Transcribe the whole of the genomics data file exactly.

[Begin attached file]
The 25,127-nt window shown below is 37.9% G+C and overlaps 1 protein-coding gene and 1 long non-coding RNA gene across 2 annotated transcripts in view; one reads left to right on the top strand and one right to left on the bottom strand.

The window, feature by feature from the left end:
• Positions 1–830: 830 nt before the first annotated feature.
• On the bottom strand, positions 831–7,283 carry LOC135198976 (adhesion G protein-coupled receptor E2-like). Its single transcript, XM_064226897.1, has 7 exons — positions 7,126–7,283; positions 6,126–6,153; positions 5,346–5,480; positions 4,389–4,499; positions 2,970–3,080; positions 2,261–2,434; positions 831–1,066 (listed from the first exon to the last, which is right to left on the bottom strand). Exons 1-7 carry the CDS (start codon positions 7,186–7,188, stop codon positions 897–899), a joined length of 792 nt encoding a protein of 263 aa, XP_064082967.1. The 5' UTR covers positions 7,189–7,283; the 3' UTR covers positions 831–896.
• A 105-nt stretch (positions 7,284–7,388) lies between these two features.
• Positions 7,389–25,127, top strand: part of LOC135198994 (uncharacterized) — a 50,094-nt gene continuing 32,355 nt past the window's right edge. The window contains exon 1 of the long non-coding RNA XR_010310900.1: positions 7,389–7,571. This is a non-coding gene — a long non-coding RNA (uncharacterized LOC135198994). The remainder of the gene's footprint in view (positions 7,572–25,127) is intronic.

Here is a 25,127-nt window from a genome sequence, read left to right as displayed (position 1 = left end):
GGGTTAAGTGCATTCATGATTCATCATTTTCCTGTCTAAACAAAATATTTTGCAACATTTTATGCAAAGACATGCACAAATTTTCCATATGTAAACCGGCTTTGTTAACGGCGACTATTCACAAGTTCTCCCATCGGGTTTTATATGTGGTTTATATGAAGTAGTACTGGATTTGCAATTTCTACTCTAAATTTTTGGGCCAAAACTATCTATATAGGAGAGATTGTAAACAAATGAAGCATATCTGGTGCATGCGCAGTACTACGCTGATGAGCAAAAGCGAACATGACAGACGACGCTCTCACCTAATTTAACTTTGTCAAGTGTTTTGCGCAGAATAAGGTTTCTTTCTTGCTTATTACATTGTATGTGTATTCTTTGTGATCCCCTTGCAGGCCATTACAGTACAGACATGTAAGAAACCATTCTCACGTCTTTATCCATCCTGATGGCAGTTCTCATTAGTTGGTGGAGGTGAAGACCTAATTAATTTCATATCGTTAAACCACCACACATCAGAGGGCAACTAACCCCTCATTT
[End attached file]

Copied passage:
The 25,127-nt window shown below is 37.9% G+C and overlaps 1 protein-coding gene and 1 long non-coding RNA gene across 2 annotated transcripts in view; one reads left to right on the top strand and one right to left on the bottom strand.

The window, feature by feature from the left end:
• Positions 1–830: 830 nt before the first annotated feature.
• On the bottom strand, positions 831–7,283 carry LOC135198976 (adhesion G protein-coupled receptor E2-like). Its single transcript, XM_064226897.1, has 7 exons — positions 7,126–7,283; positions 6,126–6,153; positions 5,346–5,480; positions 4,389–4,499; positions 2,970–3,080; positions 2,261–2,434; positions 831–1,066 (listed from the first exon to the last, which is right to left on the bottom strand). Exons 1-7 carry the CDS (start codon positions 7,186–7,188, stop codon positions 897–899), a joined length of 792 nt encoding a protein of 263 aa, XP_064082967.1. The 5' UTR covers positions 7,189–7,283; the 3' UTR covers positions 831–896.
• A 105-nt stretch (positions 7,284–7,388) lies between these two features.
• Positions 7,389–25,127, top strand: part of LOC135198994 (uncharacterized) — a 50,094-nt gene continuing 32,355 nt past the window's right edge. The window contains exon 1 of the long non-coding RNA XR_010310900.1: positions 7,389–7,571. This is a non-coding gene — a long non-coding RNA (uncharacterized LOC135198994). The remainder of the gene's footprint in view (positions 7,572–25,127) is intronic.

Here is a 25,127-nt window from a genome sequence, read left to right as displayed (position 1 = left end):
GGGTTAAGTGCATTCATGATTCATCATTTTCCTGTCTAAACAAAATATTTTGCAACATTTTATGCAAAGACATGCACAAATTTTCCATATGTAAACCGGCTTTGTTAACGGCGACTATTCACAAGTTCTCCCATCGGGTTTTATATGTGGTTTATATGAAGTAGTACTGGATTTGCAATTTCTACTCTAAATTTTTGGGCCAAAACTATCTATATAGGAGAGATTGTAAACAAATGAAGCATATCTGGTGCATGCGCAGTACTACGCTGATGAGCAAAAGCGAACATGACAGACGACGCTCTCACCTAATTTAACTTTGTCAAGTGTTTTGCGCAGAATAAGGTTTCTTTCTTGCTTATTACATTGTATGTGTATTCTTTGTGATCCCCTTGCAGGCCATTACAGTACAGACATGTAAGAAACCATTCTCACGTCTTTATCCATCCTGATGGCAGTTCTCATTAGTTGGTGGAGGTGAAGACCTAATTAATTTCATATCGTTAAACCACCACACATCAGAGGGCAACTAACCCCTCATTT